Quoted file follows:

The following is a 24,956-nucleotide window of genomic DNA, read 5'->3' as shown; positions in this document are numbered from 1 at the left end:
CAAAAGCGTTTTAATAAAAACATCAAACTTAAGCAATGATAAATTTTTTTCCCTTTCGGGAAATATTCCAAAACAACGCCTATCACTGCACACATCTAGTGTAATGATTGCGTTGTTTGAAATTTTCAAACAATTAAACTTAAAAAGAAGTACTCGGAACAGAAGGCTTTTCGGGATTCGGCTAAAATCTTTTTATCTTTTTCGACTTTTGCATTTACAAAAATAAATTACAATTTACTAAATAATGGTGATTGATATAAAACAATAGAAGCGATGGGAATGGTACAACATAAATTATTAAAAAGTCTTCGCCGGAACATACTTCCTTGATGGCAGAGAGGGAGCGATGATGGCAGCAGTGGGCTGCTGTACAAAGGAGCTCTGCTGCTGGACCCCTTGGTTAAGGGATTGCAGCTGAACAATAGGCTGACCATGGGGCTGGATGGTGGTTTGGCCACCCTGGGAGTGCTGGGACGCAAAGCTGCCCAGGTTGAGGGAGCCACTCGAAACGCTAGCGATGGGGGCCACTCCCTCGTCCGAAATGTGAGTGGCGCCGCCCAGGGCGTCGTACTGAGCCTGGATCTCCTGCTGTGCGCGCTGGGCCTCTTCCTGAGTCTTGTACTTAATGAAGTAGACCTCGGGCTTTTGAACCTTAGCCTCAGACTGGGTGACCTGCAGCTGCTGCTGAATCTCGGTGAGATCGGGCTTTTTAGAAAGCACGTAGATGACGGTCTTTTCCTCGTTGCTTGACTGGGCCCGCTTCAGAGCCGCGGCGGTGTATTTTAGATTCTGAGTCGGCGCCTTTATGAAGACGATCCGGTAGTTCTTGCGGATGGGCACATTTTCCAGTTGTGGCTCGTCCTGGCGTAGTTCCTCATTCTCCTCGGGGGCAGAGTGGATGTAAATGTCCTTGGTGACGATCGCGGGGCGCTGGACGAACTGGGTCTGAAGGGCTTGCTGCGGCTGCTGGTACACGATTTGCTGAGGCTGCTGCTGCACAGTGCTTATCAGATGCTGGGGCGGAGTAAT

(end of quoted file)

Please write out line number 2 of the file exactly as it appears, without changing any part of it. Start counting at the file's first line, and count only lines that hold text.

CAAAAGCGTTTTAATAAAAACATCAAACTTAAGCAATGATAAATTTTTTTCCCTTTCGGGAAATATTCCAAAACAACGCCTATCACTGCACACATCTAGTGTAATGATTGCGTTGTTTGAAATTTTCAAACAATTAAACTTAAAAAGAAGTACTCGGAACAGAAGGCTTTTCGGGATTCGGCTAAAATCTTTTTATCTTTTTCGACTTTTGCATTTACAAAAATAAATTACAATTTACTAAATAATGGTGATTGATATAAAACAATAGAAGCGATGGGAATGGTACAACATAAATTATTAAAAAGTCTTCGCCGGAACATACTTCCTTGATGGCAGAGAGGGAGCGATGATGGCAGCAGTGGGCTGCTGTACAAAGGAGCTCTGCTGCTGGACCCCTTGGTTAAGGGATTGCAGCTGAACAATAGGCTGACCATGGGGCTGGATGGTGGTTTGGCCACCCTGGGAGTGCTGGGACGCAAAGCTGCCCAGGTTGAGGGAGCCACTCGAAACGCTAGCGATGGGGGCCACTCCCTCGTCCGAAATGTGAGTGGCGCCGCCCAGGGCGTCGTACTGAGCCTGGATCTCCTGCTGTGCGCGCTGGGCCTCTTCCTGAGTCTTGTACTTAATGAAGTAGACCTCGGGCTTTTGAACCTTAGCCTCAGACTGGGTGACCTGCAGCTGCTGCTGAATCTCGGTGAGATCGGGCTTTTTAGAAAGCACGTAGATGACGGTCTTTTCCTCGTTGCTTGACTGGGCCCGCTTCAGAGCCGCGGCGGTGTATTTTAGATTCTGAGTCGGCGCCTTTATGAAGACGATCCGGTAGTTCTTGCGGATGGGCACATTTTCCAGTTGTGGCTCGTCCTGGCGTAGTTCCTCATTCTCCTCGGGGGCAGAGTGGATGTAAATGTCCTTGGTGACGATCGCGGGGCGCTGGACGAACTGGGTCTGAAGGGCTTGCTGCGGCTGCTGGTACACGATTTGCTGAGGCTGCTGCTGCACAGTGCTTATCAGATGCTGGGGCGGAGTAAT